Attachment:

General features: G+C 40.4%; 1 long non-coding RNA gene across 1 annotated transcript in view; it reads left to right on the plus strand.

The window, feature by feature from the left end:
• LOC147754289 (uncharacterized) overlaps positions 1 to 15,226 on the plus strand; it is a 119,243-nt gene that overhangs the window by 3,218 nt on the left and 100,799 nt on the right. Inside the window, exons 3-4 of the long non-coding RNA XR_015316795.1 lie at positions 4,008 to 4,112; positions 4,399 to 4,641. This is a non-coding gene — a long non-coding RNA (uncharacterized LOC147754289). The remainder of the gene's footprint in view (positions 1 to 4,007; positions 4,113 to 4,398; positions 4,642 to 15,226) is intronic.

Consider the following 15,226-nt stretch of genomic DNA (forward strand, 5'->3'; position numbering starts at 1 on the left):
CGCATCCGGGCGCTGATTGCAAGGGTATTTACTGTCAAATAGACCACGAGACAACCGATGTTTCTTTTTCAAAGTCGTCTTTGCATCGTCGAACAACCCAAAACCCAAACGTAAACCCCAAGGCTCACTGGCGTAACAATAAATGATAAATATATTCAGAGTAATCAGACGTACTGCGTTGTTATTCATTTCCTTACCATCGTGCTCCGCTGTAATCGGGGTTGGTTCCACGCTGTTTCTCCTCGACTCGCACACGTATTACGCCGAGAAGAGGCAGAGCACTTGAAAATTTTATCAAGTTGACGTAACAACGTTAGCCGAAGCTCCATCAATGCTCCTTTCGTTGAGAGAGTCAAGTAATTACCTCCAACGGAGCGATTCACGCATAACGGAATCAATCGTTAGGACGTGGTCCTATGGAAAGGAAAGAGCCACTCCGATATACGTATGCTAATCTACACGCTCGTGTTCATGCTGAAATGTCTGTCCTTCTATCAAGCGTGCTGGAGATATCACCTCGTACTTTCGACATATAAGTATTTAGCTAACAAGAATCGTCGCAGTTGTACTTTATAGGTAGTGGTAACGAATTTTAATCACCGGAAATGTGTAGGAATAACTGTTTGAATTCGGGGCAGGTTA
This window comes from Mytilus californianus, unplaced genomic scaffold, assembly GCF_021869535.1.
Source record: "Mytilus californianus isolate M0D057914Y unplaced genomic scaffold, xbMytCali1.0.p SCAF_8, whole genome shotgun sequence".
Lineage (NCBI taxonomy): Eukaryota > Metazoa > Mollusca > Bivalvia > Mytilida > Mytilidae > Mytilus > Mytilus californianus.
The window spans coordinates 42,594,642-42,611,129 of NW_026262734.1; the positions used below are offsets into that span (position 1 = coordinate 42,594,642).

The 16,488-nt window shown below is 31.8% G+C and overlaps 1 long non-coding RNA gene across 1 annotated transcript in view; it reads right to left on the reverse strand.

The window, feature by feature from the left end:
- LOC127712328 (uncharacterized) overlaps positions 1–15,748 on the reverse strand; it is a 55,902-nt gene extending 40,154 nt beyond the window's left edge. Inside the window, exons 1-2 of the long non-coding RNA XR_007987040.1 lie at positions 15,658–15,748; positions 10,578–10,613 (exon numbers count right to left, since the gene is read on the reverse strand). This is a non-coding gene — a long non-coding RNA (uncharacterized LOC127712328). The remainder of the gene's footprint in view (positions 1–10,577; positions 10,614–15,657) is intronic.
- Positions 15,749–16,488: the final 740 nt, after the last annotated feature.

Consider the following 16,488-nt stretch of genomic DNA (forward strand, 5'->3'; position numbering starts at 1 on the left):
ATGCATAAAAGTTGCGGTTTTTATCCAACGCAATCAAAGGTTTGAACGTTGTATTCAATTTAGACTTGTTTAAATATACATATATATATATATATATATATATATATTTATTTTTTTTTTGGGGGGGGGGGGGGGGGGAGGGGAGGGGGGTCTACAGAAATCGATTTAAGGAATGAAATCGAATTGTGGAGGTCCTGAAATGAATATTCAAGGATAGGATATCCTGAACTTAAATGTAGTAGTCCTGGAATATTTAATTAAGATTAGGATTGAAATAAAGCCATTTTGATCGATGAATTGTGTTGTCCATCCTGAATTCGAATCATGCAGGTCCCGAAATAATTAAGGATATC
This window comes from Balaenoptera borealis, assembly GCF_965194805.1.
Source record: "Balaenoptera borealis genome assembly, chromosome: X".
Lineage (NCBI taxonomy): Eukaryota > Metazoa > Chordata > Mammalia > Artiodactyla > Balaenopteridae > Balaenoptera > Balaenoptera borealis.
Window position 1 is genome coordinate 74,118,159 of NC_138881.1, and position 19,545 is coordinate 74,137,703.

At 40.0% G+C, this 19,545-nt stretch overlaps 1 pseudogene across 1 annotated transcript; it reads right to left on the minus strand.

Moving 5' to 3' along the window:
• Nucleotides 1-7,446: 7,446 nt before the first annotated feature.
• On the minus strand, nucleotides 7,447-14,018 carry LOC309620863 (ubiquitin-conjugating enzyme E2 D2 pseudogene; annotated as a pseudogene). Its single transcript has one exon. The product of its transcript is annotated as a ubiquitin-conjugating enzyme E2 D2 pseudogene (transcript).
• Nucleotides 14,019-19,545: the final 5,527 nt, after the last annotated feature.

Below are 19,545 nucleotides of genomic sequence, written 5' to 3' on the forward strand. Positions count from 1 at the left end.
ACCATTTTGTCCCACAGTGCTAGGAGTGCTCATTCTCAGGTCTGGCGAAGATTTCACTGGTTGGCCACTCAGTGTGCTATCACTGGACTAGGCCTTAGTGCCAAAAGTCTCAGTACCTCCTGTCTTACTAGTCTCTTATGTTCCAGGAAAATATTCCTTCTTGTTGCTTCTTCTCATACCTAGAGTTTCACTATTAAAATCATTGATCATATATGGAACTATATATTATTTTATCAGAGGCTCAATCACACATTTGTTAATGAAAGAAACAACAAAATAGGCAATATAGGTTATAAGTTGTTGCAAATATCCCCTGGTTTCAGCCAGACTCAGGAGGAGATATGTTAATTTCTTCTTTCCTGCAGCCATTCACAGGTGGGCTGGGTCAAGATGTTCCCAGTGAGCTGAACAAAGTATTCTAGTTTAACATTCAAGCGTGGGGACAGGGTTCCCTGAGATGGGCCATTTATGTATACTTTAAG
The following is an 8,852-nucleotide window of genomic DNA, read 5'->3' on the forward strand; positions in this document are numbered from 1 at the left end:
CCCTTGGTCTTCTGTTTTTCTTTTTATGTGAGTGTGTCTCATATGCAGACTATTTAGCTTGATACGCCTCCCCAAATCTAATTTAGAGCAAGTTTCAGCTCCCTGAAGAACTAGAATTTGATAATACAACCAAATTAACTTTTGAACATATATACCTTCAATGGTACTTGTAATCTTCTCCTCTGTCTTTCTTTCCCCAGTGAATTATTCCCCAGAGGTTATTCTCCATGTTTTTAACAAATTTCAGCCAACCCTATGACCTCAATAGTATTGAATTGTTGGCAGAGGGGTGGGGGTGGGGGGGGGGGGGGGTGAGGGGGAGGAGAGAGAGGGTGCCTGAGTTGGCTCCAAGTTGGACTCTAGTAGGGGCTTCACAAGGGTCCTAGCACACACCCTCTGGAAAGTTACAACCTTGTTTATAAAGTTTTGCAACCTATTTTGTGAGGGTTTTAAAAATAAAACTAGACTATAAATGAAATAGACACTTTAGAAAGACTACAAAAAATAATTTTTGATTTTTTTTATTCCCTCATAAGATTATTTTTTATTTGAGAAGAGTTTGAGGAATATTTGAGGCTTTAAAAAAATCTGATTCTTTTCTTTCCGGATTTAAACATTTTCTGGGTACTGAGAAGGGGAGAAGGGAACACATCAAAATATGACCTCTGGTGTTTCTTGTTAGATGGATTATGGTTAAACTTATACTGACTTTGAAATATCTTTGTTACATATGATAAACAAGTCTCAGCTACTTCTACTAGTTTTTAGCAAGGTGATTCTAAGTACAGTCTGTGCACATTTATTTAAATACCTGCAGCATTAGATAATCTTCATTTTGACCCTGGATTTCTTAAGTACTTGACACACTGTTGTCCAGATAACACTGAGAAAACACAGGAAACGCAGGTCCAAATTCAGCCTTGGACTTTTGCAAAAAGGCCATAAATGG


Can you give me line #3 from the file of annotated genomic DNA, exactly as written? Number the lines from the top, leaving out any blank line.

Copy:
• LOC147754289 (uncharacterized) overlaps positions 1 to 15,226 on the plus strand; it is a 119,243-nt gene that overhangs the window by 3,218 nt on the left and 100,799 nt on the right. Inside the window, exons 3-4 of the long non-coding RNA XR_015316795.1 lie at positions 4,008 to 4,112; positions 4,399 to 4,641. This is a non-coding gene — a long non-coding RNA (uncharacterized LOC147754289). The remainder of the gene's footprint in view (positions 1 to 4,007; positions 4,113 to 4,398; positions 4,642 to 15,226) is intronic.